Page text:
Kamal P Singh & Mehra Singh Sidhu
Indian Institute of Science Education and Research, Mohali
Spider silk, produced by spiders for its web, is a wonderful biological material. It is one of the toughest natural fibres, yet elastic and made entirely of proteins. Actually, the spider produces seven different kinds of silk, each for a specific purpose. For example, the silk it uses for catching prey is very elastic so as to absorb the shock of a flying insect, while the first silk that babies get from their mother is very tender. It makes its toughest silk when in danger to escape. Spiders spend their lifetime on these silks and have been surviving on Earth from millions of years ago, much before our ancestors.
There are many exceptional qualities to these silks. One particular type, called dragline silk, which is used at the outer rim of a spider’s web, can be five times stronger than steel. It is only a few microns in diameter, about 20 times thinner than human hair. It is this amazing strength of dragline silk that has got highlighted in the Spider-Man movies.
Spider silk, particularly dragline, has always interested scientists. It has not yet been possible to mimic this material in the laboratory due to its complex hierarchical organisation. Many have explored the possibility of exploiting this inherent strength of dragline silk for some practical use. However, scientists have encountered difficulties in putting these silks to meaningful use. For any material to be put to use, it should be amenable to processing — cutting, patterning, bending and welding with other materials. Also, the processing should not alter its beneficial material property.
The problem is that at the very fine level that it exists, the silk cannot be processed without losing its inherent high strength, the very property that needs to be exploited. And it cannot be integrated with other materials to combine their favourable properties. Scientists have in the past tried chemical techniques, without much success.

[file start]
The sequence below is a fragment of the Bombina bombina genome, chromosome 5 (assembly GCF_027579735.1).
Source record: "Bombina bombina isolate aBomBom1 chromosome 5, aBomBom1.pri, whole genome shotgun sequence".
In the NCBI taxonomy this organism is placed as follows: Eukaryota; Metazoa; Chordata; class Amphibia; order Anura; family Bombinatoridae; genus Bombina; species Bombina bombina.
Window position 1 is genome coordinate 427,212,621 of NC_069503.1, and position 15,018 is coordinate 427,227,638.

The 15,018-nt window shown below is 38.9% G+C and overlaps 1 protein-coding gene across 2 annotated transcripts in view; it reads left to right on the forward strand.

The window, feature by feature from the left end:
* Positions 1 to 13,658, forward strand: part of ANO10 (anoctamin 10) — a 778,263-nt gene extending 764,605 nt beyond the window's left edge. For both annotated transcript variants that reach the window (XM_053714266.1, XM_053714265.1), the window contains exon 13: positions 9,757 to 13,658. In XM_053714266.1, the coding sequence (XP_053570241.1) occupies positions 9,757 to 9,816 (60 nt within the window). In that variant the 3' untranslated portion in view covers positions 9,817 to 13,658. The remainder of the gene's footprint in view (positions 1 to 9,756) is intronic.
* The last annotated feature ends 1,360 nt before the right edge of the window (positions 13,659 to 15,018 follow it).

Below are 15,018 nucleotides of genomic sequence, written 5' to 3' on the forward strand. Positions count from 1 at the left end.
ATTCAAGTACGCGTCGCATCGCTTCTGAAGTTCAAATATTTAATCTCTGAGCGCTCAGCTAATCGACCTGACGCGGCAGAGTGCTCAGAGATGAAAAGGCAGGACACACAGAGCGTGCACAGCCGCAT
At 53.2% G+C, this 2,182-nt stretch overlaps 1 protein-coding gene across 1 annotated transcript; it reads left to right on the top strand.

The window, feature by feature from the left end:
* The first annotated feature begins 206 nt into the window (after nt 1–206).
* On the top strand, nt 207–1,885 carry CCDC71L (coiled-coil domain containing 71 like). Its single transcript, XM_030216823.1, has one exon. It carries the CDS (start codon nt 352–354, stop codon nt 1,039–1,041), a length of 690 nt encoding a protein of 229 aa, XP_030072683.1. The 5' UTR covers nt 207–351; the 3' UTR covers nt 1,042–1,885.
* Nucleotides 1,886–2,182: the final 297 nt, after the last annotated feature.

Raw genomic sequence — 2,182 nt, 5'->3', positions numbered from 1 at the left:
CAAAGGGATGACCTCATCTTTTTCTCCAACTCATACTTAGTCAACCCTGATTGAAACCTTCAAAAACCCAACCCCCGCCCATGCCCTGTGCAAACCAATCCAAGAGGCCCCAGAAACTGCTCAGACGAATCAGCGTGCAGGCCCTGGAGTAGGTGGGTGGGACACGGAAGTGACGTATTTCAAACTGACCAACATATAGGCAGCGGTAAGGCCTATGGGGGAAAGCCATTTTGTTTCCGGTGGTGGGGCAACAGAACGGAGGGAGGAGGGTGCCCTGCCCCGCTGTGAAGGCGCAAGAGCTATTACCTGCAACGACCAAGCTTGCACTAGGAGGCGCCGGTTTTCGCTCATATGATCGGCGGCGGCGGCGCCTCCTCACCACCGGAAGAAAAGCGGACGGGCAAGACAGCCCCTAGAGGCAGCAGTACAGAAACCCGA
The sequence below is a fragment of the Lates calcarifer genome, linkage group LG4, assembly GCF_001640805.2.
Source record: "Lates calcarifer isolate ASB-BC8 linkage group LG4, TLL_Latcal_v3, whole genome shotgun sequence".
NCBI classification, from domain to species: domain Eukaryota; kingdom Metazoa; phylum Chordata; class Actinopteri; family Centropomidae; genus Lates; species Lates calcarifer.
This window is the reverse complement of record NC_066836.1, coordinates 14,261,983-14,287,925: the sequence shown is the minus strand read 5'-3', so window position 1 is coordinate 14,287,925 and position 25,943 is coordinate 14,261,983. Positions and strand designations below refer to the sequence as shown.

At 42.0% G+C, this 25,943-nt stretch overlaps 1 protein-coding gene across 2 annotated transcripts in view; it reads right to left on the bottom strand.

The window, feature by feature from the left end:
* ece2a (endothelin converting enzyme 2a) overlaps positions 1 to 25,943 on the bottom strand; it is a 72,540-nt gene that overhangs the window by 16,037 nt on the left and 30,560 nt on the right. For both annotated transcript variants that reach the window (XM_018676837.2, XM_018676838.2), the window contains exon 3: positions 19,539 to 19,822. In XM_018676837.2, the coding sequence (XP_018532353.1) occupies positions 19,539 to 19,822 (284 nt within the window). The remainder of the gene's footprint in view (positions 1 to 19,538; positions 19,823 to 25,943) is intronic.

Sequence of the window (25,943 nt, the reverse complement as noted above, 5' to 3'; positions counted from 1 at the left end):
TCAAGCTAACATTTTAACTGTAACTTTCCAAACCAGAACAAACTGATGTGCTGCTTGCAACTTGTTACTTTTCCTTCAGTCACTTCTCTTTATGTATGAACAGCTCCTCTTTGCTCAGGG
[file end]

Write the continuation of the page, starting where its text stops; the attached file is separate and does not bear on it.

We have been working on spider silk for many years. Recently, we were able to show that this silk can indeed be processed with lasers without losing its key properties. It opens up new opportunities in the use of spider silk as a useful biomaterial.
We achieved this by exposing the silk to femtosecond laser pulses. One femtosecond is a millionth of a billionth of a second. The femtosecond lasers fire short, intense pulses of light. Each pulse is composed of zillions of photons, or light particles. Now if a few photons are fired towards the spider silk, nothing happens. This silk is ‘transparent’ to a single photon carrying the energy of infra-red light range. However, if we slowly increase the energy of the laser pulse, so that it becomes possible for silk molecules to absorb two or more photons simultaneously, it leads to interesting changes.
First, the silk is no longer ‘transparent’ to energies when it simultaneously absorbs two or more photons. It produces a ‘local’ rupturing of bonds. It is similar to melting. Because the chances of finding two or more photons simultaneous by a silk molecule are localised in space, the damage too is very localised. We also observed that when the silk absorbs over six photons simultaneously, it causes a nano-scale explosion. The neighbouring areas remain unaffected, because of which the overall property of the material is not changed.
Ideally, we would like to see the rupture of just a few atoms in the material. But that kind of precision is yet to be achieved with lasers. What we could manage was processing of an area of about 100 nanometres. This is similar to making a 100-nanometre cut into the material. This small cut then opens up the possibility of all kinds of patterning of the material.
Our result adds a new dimension to spider silk in that it can be put to a variety of new uses in material science, nano-engineering and biomedical applications. We ourselves were able to demonstrate how spider silk can perhaps be used to weld tissue-like materials. We successfully made tiny sensors from silk that are as sensitive as with the best commercial sensors. As our understanding about amazing biomaterials advances, we anticipate many futuristic applications of our idea.
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